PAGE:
Lie to judge about son's death worth 5 years

March 11, 2009|By PETER HERMANN

Even in Baltimore, the judge noted, the murder of a child still shocks.

So when Frankie L. Taylor stood before Baltimore Circuit Judge Gale E. Rasin last month and told her he had missed his very first meeting with his probation agent on March 24, 2008 - the day after she gave him a break from prison on a drug charge - because his 1-year-old son had been hit in the head by a stray bullet and killed, it "sucked all the oxygen from this courtroom."

Rasin called an immediate recess.

By afternoon, no one could find evidence of a killing. She called Taylor back into the courtroom that afternoon, and he insisted it was true. He offered up a name; a place of birth, Johns Hopkins; and a place for services, March Funeral Home.

Rasin postponed the hearing for a month to check the story.

She ordered his attorney, Patricia Lesnick, to find a birth and death certificate for the child. She called the Medical Examiner's Office. A deputy sheriff called the police homicide unit, checked the Police Department's Web site, pulled files at the crime lab and talked with prosecutors. Newspaper clippings were checked.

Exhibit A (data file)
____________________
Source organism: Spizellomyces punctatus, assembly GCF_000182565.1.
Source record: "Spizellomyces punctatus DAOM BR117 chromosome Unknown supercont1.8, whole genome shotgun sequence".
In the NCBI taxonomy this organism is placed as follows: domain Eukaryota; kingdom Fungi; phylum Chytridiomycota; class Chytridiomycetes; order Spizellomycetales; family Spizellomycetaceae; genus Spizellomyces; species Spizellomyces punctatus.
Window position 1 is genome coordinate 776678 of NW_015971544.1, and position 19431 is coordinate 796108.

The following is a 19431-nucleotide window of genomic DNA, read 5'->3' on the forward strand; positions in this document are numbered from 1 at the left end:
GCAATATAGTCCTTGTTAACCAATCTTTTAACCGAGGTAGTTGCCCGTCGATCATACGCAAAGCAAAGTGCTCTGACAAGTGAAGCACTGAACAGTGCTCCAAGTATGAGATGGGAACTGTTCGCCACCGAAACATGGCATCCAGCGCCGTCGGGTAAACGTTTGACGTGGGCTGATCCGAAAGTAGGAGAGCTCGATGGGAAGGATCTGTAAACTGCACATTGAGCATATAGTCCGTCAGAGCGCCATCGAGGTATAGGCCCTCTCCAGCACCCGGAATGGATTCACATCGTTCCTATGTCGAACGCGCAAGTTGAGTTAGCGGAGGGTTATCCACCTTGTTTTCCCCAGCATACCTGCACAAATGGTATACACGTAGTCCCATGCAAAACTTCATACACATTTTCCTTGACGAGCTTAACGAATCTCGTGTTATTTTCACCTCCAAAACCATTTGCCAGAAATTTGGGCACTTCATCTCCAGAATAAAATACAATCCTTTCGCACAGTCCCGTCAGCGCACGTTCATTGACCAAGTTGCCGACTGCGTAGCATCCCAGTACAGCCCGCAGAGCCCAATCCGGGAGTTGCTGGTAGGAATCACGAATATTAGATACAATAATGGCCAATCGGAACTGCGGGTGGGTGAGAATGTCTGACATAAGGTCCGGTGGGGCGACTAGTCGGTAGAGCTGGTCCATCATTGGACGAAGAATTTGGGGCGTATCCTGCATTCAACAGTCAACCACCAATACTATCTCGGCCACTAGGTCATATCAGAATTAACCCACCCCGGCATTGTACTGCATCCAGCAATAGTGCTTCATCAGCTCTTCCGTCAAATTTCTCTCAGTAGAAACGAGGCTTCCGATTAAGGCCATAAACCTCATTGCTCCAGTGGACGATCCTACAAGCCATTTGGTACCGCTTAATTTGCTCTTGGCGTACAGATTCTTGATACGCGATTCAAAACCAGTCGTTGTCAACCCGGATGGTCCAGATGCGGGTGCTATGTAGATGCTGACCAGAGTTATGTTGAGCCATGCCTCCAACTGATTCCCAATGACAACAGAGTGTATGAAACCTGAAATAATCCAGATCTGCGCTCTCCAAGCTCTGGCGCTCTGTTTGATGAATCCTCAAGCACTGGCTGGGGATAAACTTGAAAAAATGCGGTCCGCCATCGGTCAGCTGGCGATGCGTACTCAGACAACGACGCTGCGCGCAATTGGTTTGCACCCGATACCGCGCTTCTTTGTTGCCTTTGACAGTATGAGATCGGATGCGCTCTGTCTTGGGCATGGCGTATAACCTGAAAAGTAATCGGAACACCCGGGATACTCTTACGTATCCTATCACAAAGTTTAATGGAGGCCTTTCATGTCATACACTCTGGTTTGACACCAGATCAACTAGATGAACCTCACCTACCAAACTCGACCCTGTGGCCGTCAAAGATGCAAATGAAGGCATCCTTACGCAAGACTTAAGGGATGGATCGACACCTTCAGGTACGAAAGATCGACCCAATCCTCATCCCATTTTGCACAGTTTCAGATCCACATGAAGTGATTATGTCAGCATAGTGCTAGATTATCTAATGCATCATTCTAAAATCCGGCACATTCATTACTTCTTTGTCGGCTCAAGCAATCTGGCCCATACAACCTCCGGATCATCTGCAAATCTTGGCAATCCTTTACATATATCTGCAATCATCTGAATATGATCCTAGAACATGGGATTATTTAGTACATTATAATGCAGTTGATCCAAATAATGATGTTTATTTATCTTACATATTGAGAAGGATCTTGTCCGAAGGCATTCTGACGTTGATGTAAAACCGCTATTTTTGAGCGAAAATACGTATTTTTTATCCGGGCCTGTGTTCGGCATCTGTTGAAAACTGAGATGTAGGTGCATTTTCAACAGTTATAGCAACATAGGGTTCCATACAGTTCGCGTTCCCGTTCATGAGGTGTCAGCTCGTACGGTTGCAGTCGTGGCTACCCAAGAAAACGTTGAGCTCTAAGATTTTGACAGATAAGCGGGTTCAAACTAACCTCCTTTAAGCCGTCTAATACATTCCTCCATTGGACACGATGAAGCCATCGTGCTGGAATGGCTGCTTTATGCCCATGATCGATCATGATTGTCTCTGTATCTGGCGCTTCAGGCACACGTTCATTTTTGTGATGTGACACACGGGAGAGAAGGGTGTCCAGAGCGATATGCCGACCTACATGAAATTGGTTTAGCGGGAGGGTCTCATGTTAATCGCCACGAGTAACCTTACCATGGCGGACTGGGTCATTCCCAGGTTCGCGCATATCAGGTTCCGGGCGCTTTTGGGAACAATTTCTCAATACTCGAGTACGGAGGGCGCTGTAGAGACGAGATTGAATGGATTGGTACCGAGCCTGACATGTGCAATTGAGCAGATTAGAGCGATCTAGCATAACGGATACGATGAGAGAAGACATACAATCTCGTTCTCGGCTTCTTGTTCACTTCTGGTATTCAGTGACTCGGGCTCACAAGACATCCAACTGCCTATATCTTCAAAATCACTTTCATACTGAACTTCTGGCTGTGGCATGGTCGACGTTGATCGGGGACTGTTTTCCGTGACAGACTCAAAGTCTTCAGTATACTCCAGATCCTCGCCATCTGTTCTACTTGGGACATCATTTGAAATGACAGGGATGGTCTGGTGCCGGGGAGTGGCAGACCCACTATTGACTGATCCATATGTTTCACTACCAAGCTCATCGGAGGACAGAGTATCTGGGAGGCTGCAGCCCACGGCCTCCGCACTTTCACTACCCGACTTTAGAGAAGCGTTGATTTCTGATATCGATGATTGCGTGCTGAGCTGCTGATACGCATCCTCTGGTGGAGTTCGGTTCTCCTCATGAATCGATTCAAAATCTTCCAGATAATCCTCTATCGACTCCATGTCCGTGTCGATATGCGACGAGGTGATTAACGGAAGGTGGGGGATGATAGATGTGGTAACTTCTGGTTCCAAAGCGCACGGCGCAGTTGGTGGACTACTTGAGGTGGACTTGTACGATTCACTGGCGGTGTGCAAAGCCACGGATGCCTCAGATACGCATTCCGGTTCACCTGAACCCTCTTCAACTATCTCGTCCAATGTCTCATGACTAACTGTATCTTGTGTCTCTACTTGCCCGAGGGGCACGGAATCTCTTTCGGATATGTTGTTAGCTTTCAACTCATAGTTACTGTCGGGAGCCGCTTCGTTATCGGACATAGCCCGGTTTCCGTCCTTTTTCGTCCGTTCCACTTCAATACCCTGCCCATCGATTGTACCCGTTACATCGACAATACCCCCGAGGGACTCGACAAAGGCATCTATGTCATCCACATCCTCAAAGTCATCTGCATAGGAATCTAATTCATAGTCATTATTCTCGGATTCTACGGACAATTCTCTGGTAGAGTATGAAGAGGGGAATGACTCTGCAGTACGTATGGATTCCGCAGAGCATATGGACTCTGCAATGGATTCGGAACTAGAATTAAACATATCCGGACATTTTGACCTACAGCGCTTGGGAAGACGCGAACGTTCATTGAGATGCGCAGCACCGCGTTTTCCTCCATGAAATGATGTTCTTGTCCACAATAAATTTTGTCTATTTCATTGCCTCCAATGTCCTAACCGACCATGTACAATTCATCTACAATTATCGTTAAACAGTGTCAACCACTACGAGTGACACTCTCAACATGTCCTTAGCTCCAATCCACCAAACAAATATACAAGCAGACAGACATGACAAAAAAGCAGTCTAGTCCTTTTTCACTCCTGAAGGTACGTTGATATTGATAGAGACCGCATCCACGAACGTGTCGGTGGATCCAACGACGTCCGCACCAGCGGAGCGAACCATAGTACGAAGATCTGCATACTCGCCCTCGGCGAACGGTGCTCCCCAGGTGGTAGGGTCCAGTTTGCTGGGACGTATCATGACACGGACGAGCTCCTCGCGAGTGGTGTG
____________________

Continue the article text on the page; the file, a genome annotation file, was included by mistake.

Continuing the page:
Not only was there no child, there was "no such murder," Rasin said when the hearing resumed yesterday.

Nothing in the written record nor ingrained in the city's consciousness, dulled by violence but still cognizant of a child's violent death.

"Everybody remembers the 3-year-old who got killed in the barber chair," Rasin told Taylor, recalling a 1997 killing. "But nobody remembers your story."

Earlier yesterday, Rasin gave a break to a young woman who got caught with drugs and missed her probation hearing because her sister had kicked her out, she had no money for the bus and didn't know what to do. The judge understands that people's lives crash, that addicts have a hard time passing a corner dealer handing out free samples, that tragedy can legitimately intervene.

The killing of a suspect's child on the day he is to report to probation would certainly be a valid excuse.

Rasin said she thought she had heard them all.

"If you had told me that the dog ate your probation papers and you didn't know where to go, I wouldn't have blinked an eye," she said, adding, "My courtroom is the graveyard for poorly conceived inventions."

Back in March 2008, Taylor pleaded guilty to heroin possession and walked out of Rasin's courtroom with probation. Yesterday, about all the 19-year-old's attorney could do was to plead for Rasin to sentence him within the guidelines: one to three years in prison.

There were no more excuses. No apologies for wasting everybody's time. Taylor said nothing as Rasin sent him to prison for five years.

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